Anyone eager to spend a modest portion of their Friday shaking their head and tutting while a tactical halfwit sends virtual Soviet soldiers to their deaths, is in luck. A lend-lease version of the close-to-release Combat Mission: Red Thunder has just been craned onto my bustling quay by my bustling stevedore, Steve Dore. Give me a second to finish my molotov cocktail, quietflowsthedon my ushanka, and retrieve my Bumper Book of Annoying Russian Clichés, and we can get started.
There are twenty one scenarios available to Red Thunderers not in the mood for campaigning or semi-random ‘quick’ engagements. One called ‘Baronovichi’ catches my eye. A medium-sized late-war (July 5, 1944) Soviet attack in bright midday sunshine, the briefing promises pacey armoured antics.
“The mission requires audacity… Your cavalry command will continue the proud tradition of rapid reconnaissance… Don’t get bogged down… Continue advancing in the Hussar tradition.”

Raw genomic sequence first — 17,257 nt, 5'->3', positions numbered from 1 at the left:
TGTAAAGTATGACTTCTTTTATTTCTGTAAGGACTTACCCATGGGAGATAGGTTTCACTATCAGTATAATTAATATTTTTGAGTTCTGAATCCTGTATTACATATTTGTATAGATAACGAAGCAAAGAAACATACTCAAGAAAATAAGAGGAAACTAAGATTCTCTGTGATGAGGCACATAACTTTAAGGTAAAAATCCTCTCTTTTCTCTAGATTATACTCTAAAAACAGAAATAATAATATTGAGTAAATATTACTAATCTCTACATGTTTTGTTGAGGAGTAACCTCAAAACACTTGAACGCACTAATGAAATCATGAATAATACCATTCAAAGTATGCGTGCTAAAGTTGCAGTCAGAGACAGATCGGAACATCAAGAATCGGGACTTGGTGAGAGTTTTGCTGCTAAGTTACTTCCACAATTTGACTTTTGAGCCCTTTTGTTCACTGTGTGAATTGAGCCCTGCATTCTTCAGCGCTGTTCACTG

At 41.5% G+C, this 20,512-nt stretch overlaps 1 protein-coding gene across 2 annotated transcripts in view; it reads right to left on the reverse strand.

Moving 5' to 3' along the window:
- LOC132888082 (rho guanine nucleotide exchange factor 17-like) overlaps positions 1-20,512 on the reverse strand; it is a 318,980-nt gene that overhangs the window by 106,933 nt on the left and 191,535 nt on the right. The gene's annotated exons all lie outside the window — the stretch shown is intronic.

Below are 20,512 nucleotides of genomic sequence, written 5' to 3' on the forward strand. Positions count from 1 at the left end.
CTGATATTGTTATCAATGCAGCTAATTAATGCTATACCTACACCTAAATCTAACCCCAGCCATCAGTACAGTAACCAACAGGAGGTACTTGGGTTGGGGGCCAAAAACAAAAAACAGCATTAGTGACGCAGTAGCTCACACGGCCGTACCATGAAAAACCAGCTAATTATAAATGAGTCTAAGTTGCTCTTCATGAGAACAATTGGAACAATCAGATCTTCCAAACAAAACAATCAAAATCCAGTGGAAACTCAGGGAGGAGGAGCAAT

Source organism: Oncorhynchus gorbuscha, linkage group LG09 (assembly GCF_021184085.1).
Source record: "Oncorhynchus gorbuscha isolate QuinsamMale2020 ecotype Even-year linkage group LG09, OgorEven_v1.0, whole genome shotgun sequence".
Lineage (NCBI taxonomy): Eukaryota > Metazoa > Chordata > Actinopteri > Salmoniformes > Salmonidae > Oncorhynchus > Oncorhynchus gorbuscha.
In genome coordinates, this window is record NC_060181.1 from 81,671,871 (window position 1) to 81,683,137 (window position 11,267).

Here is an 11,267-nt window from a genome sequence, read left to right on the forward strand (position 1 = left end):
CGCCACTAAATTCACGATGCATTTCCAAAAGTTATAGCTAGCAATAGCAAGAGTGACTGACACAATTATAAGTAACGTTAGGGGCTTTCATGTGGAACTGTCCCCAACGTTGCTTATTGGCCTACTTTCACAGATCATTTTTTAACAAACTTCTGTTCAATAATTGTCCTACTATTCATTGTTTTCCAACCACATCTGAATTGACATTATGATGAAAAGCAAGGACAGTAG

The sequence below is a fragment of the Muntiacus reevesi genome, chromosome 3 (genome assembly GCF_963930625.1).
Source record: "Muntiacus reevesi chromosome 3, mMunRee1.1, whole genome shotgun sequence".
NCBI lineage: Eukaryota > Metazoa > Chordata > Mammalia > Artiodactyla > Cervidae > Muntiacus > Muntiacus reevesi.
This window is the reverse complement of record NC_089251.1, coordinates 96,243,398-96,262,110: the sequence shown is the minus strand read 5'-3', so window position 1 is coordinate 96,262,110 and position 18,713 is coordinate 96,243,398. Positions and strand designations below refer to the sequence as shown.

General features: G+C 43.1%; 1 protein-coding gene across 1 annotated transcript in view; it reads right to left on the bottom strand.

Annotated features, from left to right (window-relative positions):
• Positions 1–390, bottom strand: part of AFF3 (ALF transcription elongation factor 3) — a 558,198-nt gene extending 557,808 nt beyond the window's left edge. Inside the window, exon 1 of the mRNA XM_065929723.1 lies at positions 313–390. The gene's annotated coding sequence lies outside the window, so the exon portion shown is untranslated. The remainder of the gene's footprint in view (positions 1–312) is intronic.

With a belly full of fairtrade caffeine, a week of Qvadriga speed duels behind me, and a Flare Path deadline so close I can smell its aftershave (‘Bravado’. For Men.) audacity shouldn’t be a problem. In fact I’ve always fancied myself rather good at audacity.
No, wait, it’s actually recklessness I’m rather good at. Oh well, too late now. I’ve just clicked the ‘Fight!’ button.
The titular town/objective lies just beyond the northern map edge. My souped-up Soviet steamroller starts on the southern one. Dollying North, I pass through a mile or so of jumbled forests and fields before reaching the ‘Old Defensive Line ‘, a low ridge scarified by the shells of an earlier scrap. If I was the German AI, that’s where I’d put most of my Panzers and Pak guns.